EU wants more renewable energy but bans biofuels in cars
On Thursday the EU decided that from 2023 onward, the share of palm oil in biofuels should go down. From 2030 palm oil should no longer be found in European car tanks at all. This decision does not go as far as the European Parliament’s original proposal, which was to bring palm oil as a fuel to zero as early as 2021.
Less or more?
This might become hard to implement because on Wednesday night, the European Parliament and representatives of the 28 Member States reached an agreement on a compromise revising the Renewable Energy Directive. These will finally have to reach 32% of our consumption within twelve years, with a possible upward review clause in 2023. “This is the first time that the share of renewable energies has increased since the Paris’ agreement,” says Neil Makaroff, head of European policy at the Climate Action Network.
Not green at all
Once it was thought that biofuels would drag us through the energy transition. Indeed, by 2020, all the member states of the European Union had to ensure that 10% of their transport fuel was biofuel. Despite their environmentally sounding name, the image of biofuel is no longer that green at all. This is especially true for palm oil, which in Europe is used half as biofuel and is further found in food and cosmetics. In principle biofuel is climate-neutral. While growing plants, such as oil palms, are using water, CO2 and sunlight by means of photosynthesis, the combustion of this material releases the CO2 that was previously extracted from the air.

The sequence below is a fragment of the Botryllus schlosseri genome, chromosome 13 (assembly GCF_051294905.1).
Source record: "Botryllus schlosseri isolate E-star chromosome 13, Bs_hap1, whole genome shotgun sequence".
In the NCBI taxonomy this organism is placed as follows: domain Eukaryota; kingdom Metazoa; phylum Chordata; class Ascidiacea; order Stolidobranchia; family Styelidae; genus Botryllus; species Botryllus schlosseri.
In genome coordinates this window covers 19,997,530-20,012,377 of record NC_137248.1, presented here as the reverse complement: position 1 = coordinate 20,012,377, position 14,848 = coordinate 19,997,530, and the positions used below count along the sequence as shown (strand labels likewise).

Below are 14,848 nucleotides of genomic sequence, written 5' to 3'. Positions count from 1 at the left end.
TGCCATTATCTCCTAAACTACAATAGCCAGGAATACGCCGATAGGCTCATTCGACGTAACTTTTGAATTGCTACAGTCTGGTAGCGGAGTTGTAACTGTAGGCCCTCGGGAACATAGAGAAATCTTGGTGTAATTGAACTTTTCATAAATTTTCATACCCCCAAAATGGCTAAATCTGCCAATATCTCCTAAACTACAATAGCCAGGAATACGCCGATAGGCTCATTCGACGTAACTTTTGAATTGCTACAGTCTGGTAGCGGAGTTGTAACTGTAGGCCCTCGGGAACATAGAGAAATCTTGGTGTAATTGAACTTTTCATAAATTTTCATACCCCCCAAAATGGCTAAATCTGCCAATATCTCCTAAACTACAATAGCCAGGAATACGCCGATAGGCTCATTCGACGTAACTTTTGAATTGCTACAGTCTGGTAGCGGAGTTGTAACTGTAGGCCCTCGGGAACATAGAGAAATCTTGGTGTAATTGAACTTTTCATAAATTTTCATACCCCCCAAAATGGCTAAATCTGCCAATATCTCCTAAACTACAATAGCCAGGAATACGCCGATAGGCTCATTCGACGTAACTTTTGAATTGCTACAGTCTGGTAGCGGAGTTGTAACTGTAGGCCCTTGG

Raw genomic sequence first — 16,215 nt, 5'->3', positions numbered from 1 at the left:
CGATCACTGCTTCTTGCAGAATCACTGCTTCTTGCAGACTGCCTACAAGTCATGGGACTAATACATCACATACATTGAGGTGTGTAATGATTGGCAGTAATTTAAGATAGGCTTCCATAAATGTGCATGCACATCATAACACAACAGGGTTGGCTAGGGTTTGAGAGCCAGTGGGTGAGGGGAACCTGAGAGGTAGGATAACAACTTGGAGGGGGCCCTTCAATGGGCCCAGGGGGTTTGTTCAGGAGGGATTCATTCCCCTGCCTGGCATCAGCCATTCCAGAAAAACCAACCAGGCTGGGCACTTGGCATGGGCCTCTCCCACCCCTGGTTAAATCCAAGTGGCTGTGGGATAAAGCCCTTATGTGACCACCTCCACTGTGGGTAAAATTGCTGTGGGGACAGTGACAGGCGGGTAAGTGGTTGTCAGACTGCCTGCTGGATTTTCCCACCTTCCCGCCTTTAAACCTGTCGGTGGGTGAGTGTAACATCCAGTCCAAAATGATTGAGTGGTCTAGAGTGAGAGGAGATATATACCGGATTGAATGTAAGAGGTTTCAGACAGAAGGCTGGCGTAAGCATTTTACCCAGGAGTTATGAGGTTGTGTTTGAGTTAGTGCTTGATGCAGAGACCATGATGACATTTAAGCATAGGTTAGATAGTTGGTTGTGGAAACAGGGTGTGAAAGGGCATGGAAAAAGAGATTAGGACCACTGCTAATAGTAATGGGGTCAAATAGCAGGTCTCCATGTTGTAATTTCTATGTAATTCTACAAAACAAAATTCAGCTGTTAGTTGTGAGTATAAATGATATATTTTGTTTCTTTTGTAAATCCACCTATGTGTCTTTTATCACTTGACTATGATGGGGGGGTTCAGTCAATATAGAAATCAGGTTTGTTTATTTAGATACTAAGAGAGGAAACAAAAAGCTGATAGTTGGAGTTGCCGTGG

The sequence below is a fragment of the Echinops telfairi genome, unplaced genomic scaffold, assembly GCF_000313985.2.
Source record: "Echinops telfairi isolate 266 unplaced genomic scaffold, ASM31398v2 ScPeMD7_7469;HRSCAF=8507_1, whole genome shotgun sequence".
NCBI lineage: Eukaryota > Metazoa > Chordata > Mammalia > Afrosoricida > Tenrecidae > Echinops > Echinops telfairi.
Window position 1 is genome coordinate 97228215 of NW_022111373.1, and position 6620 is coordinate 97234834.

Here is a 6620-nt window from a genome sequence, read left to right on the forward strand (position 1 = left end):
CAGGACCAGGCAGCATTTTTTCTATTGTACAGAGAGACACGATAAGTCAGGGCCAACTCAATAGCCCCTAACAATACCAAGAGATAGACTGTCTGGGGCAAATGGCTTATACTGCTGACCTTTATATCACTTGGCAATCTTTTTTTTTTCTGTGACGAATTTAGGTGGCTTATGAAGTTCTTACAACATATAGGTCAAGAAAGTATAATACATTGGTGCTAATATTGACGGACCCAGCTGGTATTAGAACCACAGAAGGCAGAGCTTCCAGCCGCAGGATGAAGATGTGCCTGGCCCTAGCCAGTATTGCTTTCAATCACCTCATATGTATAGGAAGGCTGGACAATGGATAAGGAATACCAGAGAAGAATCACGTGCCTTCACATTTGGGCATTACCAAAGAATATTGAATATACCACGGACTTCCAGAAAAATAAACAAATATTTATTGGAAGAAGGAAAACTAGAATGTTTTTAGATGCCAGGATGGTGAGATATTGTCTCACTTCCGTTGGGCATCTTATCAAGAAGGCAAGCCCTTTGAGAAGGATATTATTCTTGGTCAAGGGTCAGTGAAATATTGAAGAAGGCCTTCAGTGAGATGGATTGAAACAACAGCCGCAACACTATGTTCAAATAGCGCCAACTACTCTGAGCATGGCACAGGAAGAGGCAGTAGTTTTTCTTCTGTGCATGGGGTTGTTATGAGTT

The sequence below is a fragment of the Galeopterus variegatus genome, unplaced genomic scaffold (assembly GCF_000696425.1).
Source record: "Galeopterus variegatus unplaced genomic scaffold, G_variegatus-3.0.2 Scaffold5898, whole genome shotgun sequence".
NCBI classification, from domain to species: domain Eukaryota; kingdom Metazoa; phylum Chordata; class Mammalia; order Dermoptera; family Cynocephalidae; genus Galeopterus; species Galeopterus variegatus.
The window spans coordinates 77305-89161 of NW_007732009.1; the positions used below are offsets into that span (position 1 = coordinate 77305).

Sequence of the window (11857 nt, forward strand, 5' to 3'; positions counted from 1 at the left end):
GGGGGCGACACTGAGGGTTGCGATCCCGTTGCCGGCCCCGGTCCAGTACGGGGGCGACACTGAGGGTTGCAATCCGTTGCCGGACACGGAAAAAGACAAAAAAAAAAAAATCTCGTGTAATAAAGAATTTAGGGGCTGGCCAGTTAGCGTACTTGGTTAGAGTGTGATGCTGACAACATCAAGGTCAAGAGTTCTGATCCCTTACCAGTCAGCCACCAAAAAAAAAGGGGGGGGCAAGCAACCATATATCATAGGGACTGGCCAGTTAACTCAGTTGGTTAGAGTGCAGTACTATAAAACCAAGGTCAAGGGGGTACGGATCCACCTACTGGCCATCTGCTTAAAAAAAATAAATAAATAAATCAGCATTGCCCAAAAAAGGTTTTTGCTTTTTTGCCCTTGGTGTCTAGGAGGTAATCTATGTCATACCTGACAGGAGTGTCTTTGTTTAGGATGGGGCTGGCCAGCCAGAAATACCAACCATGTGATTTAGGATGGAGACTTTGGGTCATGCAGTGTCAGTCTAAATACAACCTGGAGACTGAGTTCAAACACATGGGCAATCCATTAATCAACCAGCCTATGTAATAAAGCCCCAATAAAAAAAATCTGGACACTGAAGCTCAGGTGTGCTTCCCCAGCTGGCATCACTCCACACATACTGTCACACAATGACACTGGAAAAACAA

In order to grow crops, land – that might be used for agriculture or housing – is needed. That’s why in many places land is gained by cutting down rain forests. A large part of the palm oil comes from Indonesia and Malaysia, but also other biofuels are under discussion. Similar practices are taking place in Brazil, where sugar cane is grown for the production of organic farming. Biofuels made from rapeseed or green algae might be a solution as they can be used easily in most (diesel) engines.
Second generation biofuel might become a solution
In France there has been a fairly violent reaction by farmer organizations after the opening of the Total bio-refinery in La Mède (Bouches-du-Rhône) last September. The two major (bio)fuel groups, Total and Avril, are waiting cautiously. Total says that “La Mède has been specifically designed to treat all types of oils”. All first-generation biofuels – including rapeseed and sunflower – will have their use capped from 2020. “The European Union is sending a signal to promote second generation fuels and green electricity”, explains Laura Buffet of the NGO Transport and Environment. By 2030, European countries will have to use up to 7% of fuels based on agricultural waste or renewable electricity.